The decision to demolish was not taken lightly.
“Sometimes they can be as historically significant as the original building and need to be considered — I wouldn’t want people to demolish our addition in 50 years’ time.”
Northern light hits the site diagonally, so the design solution was to open up the side of the house via a spacious courtyard to maximise opportunities to draw natural light in. However, this had a knock-on effect.
“We had to make space in the middle of the site to get light in,” Stejskal says. “That was one of the first moves, but that created another issue because we would be looking onto the back of the neighbouring building at less appealing things, like their aircon unit.”
To draw attention away from the undesirable view, Stejskal designed a modern-day ‘folly’.
“It’s a chimney and lookout and it was created to give us something nice to look at in the living space and in the kitchen,” Stejskal says.
“With a growing family, the idea was to create a space where people could find a bit of solitude. It does have views to the wider locality but you can also see the port and you can connect to the street as well.”
A garden tap has also been installed to allow for a herb garden at the top of the steps.
“That’s the plan anyway,” he says.
Conjuring up space has been at the core of this project, from the basement-style garaging to the use of the central courtyard to create a pavilion-like addition.
The original cottage now consists of two bedrooms, with a central hallway leading onto a spacious reception and living area. Here, the large kitchen and dining spaces wrap around the courtyard, offering easy access to outdoor spaces via large sliding doors.
Moments of solitude and privacy have been secreted throughout the floorplan, with clever placement of built-in window seats and the crow’s nest lookout on the roof, ideal for morning coffee and sunset drinks.
The house has three bedrooms, including a spacious master suite with walk-in robe and ensuite overlooking the back garden. Adjustable blades on the bedroom windows allow for the control of light, as well as privacy. Although the house was designed pre COVID, it offers the sensibility so many sought through that time — sanctuary, comfort and retreat.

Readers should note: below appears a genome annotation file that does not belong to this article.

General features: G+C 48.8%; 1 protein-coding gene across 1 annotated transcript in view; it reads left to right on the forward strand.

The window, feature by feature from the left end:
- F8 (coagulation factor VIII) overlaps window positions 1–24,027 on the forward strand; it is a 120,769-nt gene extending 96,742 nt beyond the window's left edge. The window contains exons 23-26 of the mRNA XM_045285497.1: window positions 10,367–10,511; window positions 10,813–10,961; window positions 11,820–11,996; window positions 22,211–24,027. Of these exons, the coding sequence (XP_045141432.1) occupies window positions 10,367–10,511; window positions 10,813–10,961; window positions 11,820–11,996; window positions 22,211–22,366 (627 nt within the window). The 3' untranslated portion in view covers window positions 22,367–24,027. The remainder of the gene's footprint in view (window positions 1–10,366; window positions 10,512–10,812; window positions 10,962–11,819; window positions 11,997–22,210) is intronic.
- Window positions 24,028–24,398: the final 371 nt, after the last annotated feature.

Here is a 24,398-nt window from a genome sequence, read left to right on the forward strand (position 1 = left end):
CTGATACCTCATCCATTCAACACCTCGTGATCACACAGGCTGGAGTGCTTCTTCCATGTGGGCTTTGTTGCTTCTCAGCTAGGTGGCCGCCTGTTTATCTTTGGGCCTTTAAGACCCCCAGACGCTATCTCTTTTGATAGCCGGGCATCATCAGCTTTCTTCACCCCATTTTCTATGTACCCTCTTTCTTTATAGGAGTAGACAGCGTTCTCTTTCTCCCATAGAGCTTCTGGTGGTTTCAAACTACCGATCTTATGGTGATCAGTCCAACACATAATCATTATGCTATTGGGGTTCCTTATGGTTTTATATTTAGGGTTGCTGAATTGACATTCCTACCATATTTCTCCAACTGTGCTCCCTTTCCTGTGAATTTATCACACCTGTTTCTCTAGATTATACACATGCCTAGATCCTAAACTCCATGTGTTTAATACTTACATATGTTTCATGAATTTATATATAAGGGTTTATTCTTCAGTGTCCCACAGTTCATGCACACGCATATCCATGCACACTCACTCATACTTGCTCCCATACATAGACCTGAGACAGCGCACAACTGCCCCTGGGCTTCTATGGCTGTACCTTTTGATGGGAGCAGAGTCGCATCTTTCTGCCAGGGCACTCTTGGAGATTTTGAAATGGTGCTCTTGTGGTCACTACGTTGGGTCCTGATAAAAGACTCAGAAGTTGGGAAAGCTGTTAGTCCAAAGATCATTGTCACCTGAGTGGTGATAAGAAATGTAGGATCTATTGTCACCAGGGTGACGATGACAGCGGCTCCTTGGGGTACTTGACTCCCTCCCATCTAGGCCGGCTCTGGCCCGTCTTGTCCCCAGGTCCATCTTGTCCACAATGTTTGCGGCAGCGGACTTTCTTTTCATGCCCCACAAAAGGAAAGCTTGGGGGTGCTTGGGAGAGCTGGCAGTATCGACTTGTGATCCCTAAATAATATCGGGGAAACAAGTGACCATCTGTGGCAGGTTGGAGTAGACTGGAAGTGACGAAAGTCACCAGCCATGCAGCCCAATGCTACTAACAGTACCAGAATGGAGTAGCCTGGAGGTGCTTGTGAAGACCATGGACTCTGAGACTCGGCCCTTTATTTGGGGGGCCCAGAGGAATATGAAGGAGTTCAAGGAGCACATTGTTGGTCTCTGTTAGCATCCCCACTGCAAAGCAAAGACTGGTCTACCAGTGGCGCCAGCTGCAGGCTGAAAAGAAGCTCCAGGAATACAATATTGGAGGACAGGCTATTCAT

“When the clients came to us, they wanted a house that was flexible enough to cater for the unknown and changes in the family into the future,” Stejskal says. “We gave the owners a series of spaces and a certain variety or moods, regardless of the occasion. We wanted it to be a space that would support that.”
Mood has also been manipulated through the choice of materials. Stejskal has used common materials such as timber and brick, but in unexpected ways to create spaces that are at once sumptuous but also in keeping with the origins of the existing building.
Externally, the brickwork has been finished in beaded pointing, a style of bricklaying that has a softening effect on the varied colours of bricks. For the flooring, crazy paving in the courtyard contrasts with the controlled lines of tiles laid in a stack bond pattern. Close attention has also been paid to the use of veneer on select joinery in the house, championing the beauty of Australian timbers with a lustrous finish.
“The joinery is finished in spotted gum veneer that has been rotary cut,” says Stejskal. “It is peeled off the log like you peel an apple to give you this different grain.”
Even the laundry has been carefully considered.
“The laundry is like a zen space with bare stone,” he says. “We wanted these different moods and the landscape of rooms. We wanted to create a rich tapestry in this house.”
The owners now each experience the house differently, highlighting separate aspects of the building as their favourite parts. It’s quite an achievement when the site is not enormous. Maybe it’s not size that matters so much after all.